It is such an honor to be visiting the Petticoats and Pistols blog today. Is it all right if I have a fan girl moment here for a few moments? (Pretend I’m super squee-ing and getting all excited!) Phew! I’m done. No, okay, wait… EEE!!! I’m so happy to be here with so many of my favorite authors!!
Okay, now I’m really done, because you didn’t invite me here to say how fabulous you are! You wanted to hear about some cool historical stuff.
I write books set in Leadville, Colorado. My husband’s family settled there near the dawn of the 20th century. Since then, they’ve maintained ties to the area. It’s one of my favorite places, and I’m so glad to be able to share it with my readers.
Leadville’s claim to fame is the silver boom that happened from 1879 until 1893. During those years, what amounts to billions of dollars in today’s money came out of the Leadville area. Some of the wealthiest families in America, such as the Guggenheims, found their start in Leadville. Doc Holliday spent some time in Leadville, as did Molly Brown of the Unsinkable Molly Brown fame. It always surprises me when I read something about Leadville and find the name of one more famous person who spent time there.
It’s tempting to base my books on real history, and in some ways, I do. But I also fictionalize things and change them up a bit because many of the old-timers, folks who have generational ties to Leadville, know the stories, and in some cases, have differing versions of the story.
For example, the story of Baby Doe Tabor’s later years. Baby Doe Tabor, if you’re not familiar with the story, is a rags to riches to rags tale. She married Horace Tabor, one of Leadville’s wealthiest men, after his scandalous divorce from his first wife. They lived extravagantly, and were ill-prepared for the silver crash in 1893. Overnight, the Tabors lost everything, and when Horace died, Baby Doe was left penniless.
As the story goes, Horace’s deathbed wish to Baby Doe was to “hang on to the Matchless.” The Matchless was one of Tabor’s silver mines, and Horace believed it would someday make money again.
Many historical sources say “hang on to the Matchless” was not what Tabor said, however, after Horace’s death, Baby Doe ended up living in poverty in a little shack at the mine. She became a recluse, and had little contact with the outside world. She allowed very few people to come visit her, and this is where the old-timers all have a tale to tell.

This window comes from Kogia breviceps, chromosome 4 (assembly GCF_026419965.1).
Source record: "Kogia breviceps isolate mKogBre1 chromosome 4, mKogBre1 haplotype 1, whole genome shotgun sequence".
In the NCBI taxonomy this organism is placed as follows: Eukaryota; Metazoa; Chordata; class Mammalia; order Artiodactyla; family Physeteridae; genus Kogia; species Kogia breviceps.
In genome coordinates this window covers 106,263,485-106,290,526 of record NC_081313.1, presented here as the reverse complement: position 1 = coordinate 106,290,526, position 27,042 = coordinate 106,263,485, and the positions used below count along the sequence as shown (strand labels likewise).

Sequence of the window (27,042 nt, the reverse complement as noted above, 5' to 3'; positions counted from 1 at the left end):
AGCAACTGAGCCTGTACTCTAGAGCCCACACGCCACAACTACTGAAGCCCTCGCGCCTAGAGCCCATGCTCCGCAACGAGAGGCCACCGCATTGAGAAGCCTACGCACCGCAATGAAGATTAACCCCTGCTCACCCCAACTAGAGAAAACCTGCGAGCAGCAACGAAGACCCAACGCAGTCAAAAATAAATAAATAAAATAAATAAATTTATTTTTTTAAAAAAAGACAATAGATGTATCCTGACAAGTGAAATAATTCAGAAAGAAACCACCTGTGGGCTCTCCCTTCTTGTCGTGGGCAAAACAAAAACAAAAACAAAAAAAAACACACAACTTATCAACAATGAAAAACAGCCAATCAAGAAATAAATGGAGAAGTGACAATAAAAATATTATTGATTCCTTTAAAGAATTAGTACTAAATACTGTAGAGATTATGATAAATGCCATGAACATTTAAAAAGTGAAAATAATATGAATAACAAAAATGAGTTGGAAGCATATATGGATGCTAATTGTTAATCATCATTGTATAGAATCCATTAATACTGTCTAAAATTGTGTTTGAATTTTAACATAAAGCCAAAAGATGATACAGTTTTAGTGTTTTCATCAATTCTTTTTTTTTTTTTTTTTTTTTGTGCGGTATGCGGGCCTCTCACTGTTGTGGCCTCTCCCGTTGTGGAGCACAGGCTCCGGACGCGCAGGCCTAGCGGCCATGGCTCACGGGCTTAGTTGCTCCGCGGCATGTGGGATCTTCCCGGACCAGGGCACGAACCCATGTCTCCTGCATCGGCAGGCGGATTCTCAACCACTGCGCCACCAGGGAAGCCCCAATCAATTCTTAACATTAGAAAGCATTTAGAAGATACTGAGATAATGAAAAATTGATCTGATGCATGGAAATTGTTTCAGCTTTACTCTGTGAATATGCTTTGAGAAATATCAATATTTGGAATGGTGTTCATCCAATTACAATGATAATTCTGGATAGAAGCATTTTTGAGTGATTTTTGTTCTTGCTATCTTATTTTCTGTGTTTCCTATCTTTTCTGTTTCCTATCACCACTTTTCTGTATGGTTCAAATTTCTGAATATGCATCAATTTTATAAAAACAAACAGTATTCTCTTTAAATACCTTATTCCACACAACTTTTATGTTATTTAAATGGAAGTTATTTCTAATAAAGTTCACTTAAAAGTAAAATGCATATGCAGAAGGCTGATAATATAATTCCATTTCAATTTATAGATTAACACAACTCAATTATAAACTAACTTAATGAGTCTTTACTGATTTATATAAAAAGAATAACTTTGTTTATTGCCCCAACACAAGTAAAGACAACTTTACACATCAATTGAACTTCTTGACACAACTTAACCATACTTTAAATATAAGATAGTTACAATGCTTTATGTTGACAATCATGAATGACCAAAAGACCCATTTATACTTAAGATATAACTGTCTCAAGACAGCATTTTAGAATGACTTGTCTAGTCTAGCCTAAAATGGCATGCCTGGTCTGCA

One of the few people allowed to visit Baby Doe was the grocery delivery boy, who would occasionally bring her groceries. I’ve met so many people who will tell you that their relative was the delivery boy. Of course, I have it on very good authority from my husband’s late great-aunt, that the delivery boy was her brother! But if only one delivery boy was allowed access, you can see where that might be a problem!
So, as you can see, real history, real people… well, let’s just say it’s safer to make it up!
But there are always touches of the real in my books, because what I love about Leadville is the adventurous spirit that comes with living in a rough place in a rough time. After all, isn’t that what makes the west so great?
Now it’s your turn… do you have any fun historical claims to fame? Even if you don’t, I’d love to hear a fun history story passed down in your family. Share your story for a chance to win a copy of The Lawman’s Redemption.
If you’re interested in seeing some more of our family historical ties to Leadville, stop by my website, where I have some fun videos posted in the extras section:
About the book:
Lawman on a Mission
Former deputy Will Lawson is fighting to regain his reputation—and Mary Stone is his only lead to the bandit who framed him. Now that he’s tracked Mary to Leadville, Colorado, Will needs the proud beauty to reveal her past. Instead, his efforts spark a mighty inconvenient attraction…
Mary’s only real crime is that she once believed an outlaw’s lies. Still, she fears disclosing the truth to Will may land her in jail—and leave her young siblings without protection. Now she must choose between honesty and safeguarding her family. And if Will does clear his own name, can he convince the woman he loves to share it?
Click HERE for the Amazon link!
I’m giving away one print copy of THE LAWMAN’S REDEMPTION! Leave a comment to get your name in the pot.